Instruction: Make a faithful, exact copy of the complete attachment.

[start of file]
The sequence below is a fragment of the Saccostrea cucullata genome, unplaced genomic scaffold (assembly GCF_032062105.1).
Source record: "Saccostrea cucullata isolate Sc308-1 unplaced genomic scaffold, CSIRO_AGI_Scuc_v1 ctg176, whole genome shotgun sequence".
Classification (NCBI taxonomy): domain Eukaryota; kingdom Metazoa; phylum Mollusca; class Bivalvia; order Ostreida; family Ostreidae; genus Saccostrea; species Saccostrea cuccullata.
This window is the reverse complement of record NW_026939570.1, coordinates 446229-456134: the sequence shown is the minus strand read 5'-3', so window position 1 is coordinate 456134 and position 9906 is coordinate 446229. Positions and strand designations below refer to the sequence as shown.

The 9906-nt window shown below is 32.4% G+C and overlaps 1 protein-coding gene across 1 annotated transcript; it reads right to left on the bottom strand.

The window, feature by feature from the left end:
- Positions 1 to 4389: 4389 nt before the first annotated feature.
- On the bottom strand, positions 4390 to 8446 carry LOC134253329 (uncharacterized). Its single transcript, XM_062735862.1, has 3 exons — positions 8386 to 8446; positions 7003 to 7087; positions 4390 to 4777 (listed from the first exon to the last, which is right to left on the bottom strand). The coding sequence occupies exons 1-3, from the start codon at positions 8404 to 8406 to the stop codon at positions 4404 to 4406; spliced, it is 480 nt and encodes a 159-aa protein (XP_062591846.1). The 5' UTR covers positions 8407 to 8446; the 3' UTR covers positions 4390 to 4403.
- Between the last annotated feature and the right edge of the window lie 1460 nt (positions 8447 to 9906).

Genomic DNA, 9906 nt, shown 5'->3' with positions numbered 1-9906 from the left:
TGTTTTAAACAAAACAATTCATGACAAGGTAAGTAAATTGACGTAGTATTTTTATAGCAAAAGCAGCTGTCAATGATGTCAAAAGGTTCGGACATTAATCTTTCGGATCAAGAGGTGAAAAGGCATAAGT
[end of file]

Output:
The sequence below is a fragment of the Saccostrea cucullata genome, unplaced genomic scaffold (assembly GCF_032062105.1).
Source record: "Saccostrea cucullata isolate Sc308-1 unplaced genomic scaffold, CSIRO_AGI_Scuc_v1 ctg176, whole genome shotgun sequence".
Classification (NCBI taxonomy): domain Eukaryota; kingdom Metazoa; phylum Mollusca; class Bivalvia; order Ostreida; family Ostreidae; genus Saccostrea; species Saccostrea cuccullata.
This window is the reverse complement of record NW_026939570.1, coordinates 446229-456134: the sequence shown is the minus strand read 5'-3', so window position 1 is coordinate 456134 and position 9906 is coordinate 446229. Positions and strand designations below refer to the sequence as shown.

The 9906-nt window shown below is 32.4% G+C and overlaps 1 protein-coding gene across 1 annotated transcript; it reads right to left on the bottom strand.

The window, feature by feature from the left end:
- Positions 1 to 4389: 4389 nt before the first annotated feature.
- On the bottom strand, positions 4390 to 8446 carry LOC134253329 (uncharacterized). Its single transcript, XM_062735862.1, has 3 exons — positions 8386 to 8446; positions 7003 to 7087; positions 4390 to 4777 (listed from the first exon to the last, which is right to left on the bottom strand). The coding sequence occupies exons 1-3, from the start codon at positions 8404 to 8406 to the stop codon at positions 4404 to 4406; spliced, it is 480 nt and encodes a 159-aa protein (XP_062591846.1). The 5' UTR covers positions 8407 to 8446; the 3' UTR covers positions 4390 to 4403.
- Between the last annotated feature and the right edge of the window lie 1460 nt (positions 8447 to 9906).

Genomic DNA, 9906 nt, shown 5'->3' with positions numbered 1-9906 from the left:
TGTTTTAAACAAAACAATTCATGACAAGGTAAGTAAATTGACGTAGTATTTTTATAGCAAAAGCAGCTGTCAATGATGTCAAAAGGTTCGGACATTAATCTTTCGGATCAAGAGGTGAAAAGGCATAAGT